Leg pain for this adolescent girl led to diagnosis of pediatric diffuse large B-cell lymphoma, an aggressive type of non-Hodgkin's lymphoma.
No one could figure out what was causing 12-year-old Farah Contractor's leg pain. After many doctor visits, lab tests and X-rays, she still had no answers.
The pain continued, off and on, for months. "It kept getting worse," says her mom, Ghazala. "By January, she had really severe leg pain that wasn't going away, and none of the medicines were helping."
After yet another visit to Farah's primary care doctor, Ghazala brought her daughter to the Emergency Department at The Children's Hospital of Philadelphia. Over the next few days, Farah saw physicians in CHOP's Rheumatology and Oncology divisions, and underwent several more tests: X-rays, a CT scan, an MRI and a bone marrow biopsy. Within the week, she had a diagnosis, and a plan: Farah had diffuse large B-cell lymphoma, an aggressive type of non-Hodgkin's lymphoma. She would need to begin chemotherapy immediately.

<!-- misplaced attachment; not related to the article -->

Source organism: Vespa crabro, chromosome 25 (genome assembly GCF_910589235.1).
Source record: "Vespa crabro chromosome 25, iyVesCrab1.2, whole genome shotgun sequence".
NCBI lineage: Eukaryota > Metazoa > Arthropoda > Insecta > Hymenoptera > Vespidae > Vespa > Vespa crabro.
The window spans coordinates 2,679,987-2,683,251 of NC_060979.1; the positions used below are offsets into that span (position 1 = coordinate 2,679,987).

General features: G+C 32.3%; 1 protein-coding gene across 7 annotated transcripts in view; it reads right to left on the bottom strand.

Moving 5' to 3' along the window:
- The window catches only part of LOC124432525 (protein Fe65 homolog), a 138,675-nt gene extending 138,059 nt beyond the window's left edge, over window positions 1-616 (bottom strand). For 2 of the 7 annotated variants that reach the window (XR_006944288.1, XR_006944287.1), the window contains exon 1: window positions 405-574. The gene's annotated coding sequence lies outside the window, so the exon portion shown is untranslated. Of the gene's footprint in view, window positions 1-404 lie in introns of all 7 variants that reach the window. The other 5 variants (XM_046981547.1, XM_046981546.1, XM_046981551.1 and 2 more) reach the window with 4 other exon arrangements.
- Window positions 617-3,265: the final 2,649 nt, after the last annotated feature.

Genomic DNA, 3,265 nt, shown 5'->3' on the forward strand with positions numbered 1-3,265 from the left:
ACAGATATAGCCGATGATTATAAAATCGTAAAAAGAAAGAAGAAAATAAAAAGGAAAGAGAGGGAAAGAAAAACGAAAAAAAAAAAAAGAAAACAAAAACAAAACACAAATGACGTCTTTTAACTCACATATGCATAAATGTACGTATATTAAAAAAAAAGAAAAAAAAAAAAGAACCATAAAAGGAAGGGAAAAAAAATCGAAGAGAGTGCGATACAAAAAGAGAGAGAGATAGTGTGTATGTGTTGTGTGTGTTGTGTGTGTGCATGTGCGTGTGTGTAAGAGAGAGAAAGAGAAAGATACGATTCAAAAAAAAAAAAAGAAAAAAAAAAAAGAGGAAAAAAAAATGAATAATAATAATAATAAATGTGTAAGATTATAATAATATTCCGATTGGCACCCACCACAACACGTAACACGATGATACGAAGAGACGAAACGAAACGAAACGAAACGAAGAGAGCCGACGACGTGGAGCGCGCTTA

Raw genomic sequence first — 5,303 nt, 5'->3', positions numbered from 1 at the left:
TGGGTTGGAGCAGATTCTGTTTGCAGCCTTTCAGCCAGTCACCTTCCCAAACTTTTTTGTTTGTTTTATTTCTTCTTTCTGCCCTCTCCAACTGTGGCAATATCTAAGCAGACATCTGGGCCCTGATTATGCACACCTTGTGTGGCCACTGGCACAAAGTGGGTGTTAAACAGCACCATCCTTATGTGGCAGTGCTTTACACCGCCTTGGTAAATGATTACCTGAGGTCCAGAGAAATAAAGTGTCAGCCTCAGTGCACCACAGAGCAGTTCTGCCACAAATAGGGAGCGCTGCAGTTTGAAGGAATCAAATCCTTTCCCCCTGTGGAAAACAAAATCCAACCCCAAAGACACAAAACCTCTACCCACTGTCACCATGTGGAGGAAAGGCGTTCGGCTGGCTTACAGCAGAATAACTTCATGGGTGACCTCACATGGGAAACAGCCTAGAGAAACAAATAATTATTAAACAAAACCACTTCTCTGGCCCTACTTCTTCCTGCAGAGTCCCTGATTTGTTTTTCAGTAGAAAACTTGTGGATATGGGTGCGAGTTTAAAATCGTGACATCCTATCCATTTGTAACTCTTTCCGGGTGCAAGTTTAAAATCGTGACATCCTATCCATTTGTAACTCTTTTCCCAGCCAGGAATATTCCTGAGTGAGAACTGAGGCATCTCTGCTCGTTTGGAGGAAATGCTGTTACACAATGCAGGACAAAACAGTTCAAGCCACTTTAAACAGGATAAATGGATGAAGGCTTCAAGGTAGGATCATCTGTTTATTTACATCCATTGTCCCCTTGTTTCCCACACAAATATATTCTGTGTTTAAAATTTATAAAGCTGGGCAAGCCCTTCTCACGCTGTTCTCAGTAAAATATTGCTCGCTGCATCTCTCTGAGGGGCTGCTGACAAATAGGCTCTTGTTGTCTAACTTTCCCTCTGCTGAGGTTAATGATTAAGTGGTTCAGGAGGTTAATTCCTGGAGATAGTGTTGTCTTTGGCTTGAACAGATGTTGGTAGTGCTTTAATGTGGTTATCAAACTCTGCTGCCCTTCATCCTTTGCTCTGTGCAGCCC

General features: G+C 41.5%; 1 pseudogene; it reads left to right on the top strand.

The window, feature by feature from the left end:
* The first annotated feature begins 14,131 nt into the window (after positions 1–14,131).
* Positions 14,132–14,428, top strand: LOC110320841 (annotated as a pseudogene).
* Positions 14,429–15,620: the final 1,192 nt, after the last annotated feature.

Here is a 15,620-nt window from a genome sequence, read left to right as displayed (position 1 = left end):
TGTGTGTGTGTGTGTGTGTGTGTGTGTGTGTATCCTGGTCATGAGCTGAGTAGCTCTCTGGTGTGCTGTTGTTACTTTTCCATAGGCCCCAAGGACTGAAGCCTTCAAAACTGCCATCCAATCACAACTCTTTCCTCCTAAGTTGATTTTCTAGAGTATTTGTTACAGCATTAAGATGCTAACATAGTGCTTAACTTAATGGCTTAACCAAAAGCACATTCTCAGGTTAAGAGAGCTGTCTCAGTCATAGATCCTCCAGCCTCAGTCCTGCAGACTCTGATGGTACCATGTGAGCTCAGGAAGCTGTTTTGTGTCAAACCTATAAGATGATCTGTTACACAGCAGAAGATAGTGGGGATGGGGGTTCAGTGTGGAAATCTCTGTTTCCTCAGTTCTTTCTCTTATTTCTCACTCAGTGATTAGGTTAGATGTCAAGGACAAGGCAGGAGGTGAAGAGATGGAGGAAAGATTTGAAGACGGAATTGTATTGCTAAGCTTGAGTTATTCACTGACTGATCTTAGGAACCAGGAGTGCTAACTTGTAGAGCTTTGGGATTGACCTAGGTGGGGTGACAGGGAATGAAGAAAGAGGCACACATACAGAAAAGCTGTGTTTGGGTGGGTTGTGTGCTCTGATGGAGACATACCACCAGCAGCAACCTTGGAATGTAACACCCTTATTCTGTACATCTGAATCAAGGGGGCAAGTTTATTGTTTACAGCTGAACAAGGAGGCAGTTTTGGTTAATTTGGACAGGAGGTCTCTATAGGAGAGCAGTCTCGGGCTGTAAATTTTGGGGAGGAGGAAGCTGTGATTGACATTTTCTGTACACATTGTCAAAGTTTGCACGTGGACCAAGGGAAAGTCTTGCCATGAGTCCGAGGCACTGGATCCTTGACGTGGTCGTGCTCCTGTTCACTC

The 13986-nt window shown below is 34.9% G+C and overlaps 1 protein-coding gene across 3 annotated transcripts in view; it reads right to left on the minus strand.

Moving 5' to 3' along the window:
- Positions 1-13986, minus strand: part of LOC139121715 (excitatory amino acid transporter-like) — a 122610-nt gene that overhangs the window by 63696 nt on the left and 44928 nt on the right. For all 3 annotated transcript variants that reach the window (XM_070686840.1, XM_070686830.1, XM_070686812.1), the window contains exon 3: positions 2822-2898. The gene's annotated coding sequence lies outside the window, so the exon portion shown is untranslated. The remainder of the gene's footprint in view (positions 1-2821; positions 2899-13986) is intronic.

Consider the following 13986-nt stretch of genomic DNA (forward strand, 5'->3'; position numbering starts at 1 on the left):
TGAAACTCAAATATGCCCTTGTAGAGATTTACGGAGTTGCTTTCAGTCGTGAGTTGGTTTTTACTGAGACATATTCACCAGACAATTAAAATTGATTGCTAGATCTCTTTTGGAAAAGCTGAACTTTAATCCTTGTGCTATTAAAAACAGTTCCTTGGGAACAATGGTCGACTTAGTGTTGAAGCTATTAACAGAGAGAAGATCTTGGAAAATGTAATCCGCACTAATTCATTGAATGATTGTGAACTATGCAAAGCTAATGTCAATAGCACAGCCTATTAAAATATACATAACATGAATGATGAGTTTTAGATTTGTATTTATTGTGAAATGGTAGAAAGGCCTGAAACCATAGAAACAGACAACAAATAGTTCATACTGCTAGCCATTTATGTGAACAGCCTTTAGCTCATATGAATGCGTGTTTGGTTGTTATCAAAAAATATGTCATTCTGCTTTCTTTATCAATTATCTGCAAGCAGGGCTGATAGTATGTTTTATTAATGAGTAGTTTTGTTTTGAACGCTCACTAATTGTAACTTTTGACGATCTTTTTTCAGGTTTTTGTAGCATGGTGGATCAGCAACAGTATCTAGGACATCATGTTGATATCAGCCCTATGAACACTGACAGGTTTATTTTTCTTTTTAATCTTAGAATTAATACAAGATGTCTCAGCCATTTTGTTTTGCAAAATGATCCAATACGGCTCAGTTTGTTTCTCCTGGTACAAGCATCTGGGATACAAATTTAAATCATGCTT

The experts at the Cancer Center at The Children's Hospital of Philadelphia were able to identify Farah's cancer so quickly because they have vast experience diagnosing and treating all types of childhood cancer. The center's team of more than 40 oncologists treats close to 800 new patients each year, working together to tailor treatments for individual patients and to ensure that each child receives the most cutting-edge care.
The first phase of Farah's chemotherapy treatments went well. Her leg pain went away and she had minimal side effects, but the next series of treatments was harder. Farah would get her chemotherapy treatment one week, and the next she would be back in the hospital for six or seven days, battling a fever. A week later, she would have another treatment. The cycle continued for months.
In June, Farah began her final phase of treatment. It marked the beginning of what would turn out to be an excellent summer. "She felt really good," says her mom. "She was really happy and did lots of normal things."
Farah had her last treatment in August and started eighth grade a few weeks later, enrolling in all honors classes. Her family has nothing but praise for her oncologist, Charles Bailey, M.D., Ph.D., and the other staff at Children's Hospital of Philadelphia.
"Everyone was very supportive and helpful and made everything a lot easier for us," says Ghazala. "Farah feels really comfortable and is really confident and that helps make everything go a lot smoother."
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